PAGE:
Greater Scaup and other tundra-breeding birds are succumbing to dramatic changes to their breeding habitat as the permafrost melts earlier and more temperate predators move north in a likely response to global warming. Boreal forest birds like the Boreal Chickadee face deforestation from increased insect outbreaks and fire, as well as excessive logging, drilling, and mining.
One thing these common species all share is the grim potential to become uncommon - unless we all take action to protect them and their habitat. Browse the species and learn what you can do to help." Published: Jun 15, 2011
Male Ruby-throated Hummingbird.
Strawberry Plains Celebrates Hummingbird Migration with Festival
"From September 9th–11th, the Strawberry Plains Audubon Center in Holly Springs, MS, will host the 12th annual Hummingbird Migration Celebration & Nature Festival. Native plants and feeders at Strawberry Plains help hummingbirds pack on the extra fuel for the Gulf crossing, which takes about 22 hours. Visitors can see hummingbirds from inside Davis House, as they flit through the gardens of Strawberry Plains. But nothing beats seeing these birds up close as they are captured and banded by Bob Sargent and his team. Audubon experts at the festival will describe how people can help these tiny flyers return another year. " By Bill Stripling. From: National Audubon Society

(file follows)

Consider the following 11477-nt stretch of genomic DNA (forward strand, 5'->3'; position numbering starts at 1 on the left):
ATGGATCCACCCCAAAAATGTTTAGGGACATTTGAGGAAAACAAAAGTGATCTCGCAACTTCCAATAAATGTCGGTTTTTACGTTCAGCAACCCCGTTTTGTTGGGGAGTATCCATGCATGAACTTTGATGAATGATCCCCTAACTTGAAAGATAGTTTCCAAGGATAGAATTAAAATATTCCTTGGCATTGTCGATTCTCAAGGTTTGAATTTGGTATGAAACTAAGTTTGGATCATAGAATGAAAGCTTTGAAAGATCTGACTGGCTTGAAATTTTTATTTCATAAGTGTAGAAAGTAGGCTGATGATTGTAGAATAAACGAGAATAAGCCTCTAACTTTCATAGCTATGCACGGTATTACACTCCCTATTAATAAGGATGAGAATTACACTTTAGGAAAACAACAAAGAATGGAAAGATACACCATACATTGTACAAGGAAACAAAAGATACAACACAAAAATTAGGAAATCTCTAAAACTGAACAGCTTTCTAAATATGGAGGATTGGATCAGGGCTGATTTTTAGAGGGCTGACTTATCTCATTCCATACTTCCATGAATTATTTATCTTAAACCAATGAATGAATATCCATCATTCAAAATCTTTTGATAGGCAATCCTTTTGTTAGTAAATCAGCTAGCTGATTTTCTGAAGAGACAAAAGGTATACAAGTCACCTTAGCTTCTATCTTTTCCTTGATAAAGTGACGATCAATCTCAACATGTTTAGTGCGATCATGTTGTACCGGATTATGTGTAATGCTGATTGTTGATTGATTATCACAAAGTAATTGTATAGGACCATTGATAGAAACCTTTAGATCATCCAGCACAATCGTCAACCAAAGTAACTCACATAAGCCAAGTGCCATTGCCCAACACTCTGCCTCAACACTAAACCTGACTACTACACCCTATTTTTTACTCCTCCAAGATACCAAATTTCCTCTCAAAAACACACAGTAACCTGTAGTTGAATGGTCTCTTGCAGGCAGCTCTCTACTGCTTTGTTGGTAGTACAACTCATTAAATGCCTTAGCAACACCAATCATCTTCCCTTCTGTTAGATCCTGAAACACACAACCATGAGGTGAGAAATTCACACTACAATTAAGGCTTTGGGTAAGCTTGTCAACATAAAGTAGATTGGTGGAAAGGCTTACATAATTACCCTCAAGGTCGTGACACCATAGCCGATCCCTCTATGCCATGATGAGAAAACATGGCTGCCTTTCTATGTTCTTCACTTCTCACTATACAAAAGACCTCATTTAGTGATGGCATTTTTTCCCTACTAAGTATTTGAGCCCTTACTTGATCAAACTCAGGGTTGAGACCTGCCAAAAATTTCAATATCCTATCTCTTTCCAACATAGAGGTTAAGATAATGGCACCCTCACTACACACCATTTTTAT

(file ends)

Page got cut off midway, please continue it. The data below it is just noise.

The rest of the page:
Audubon Hog Island Camp in Maine Celebrates 75th Anniversary
"One of the nation’s greatest environmental education success stories will be celebrated August 20 as Audubon’s Hog Island Camp marks 75 years of connecting people with nature. “There’s only one Hog Island and it represents something special for so many people,” said Audubon president David Yarnold. “Hog Island is a breeding ground for optimism. People’s lives are changed when they see how birds lead us to ecosystems and they hold a special place in their hearts and souls for nature – and for Hog Island. Most important, Hog Island fuels our passion for teaching others about the world we’ve been entrusted to protect.” " Read More_____________________
Ray and I talked early on the phone, and he would have worked, but I was hoping that I would be going to get the Maytag washer from the repair place, so Ray said he had other things to do there.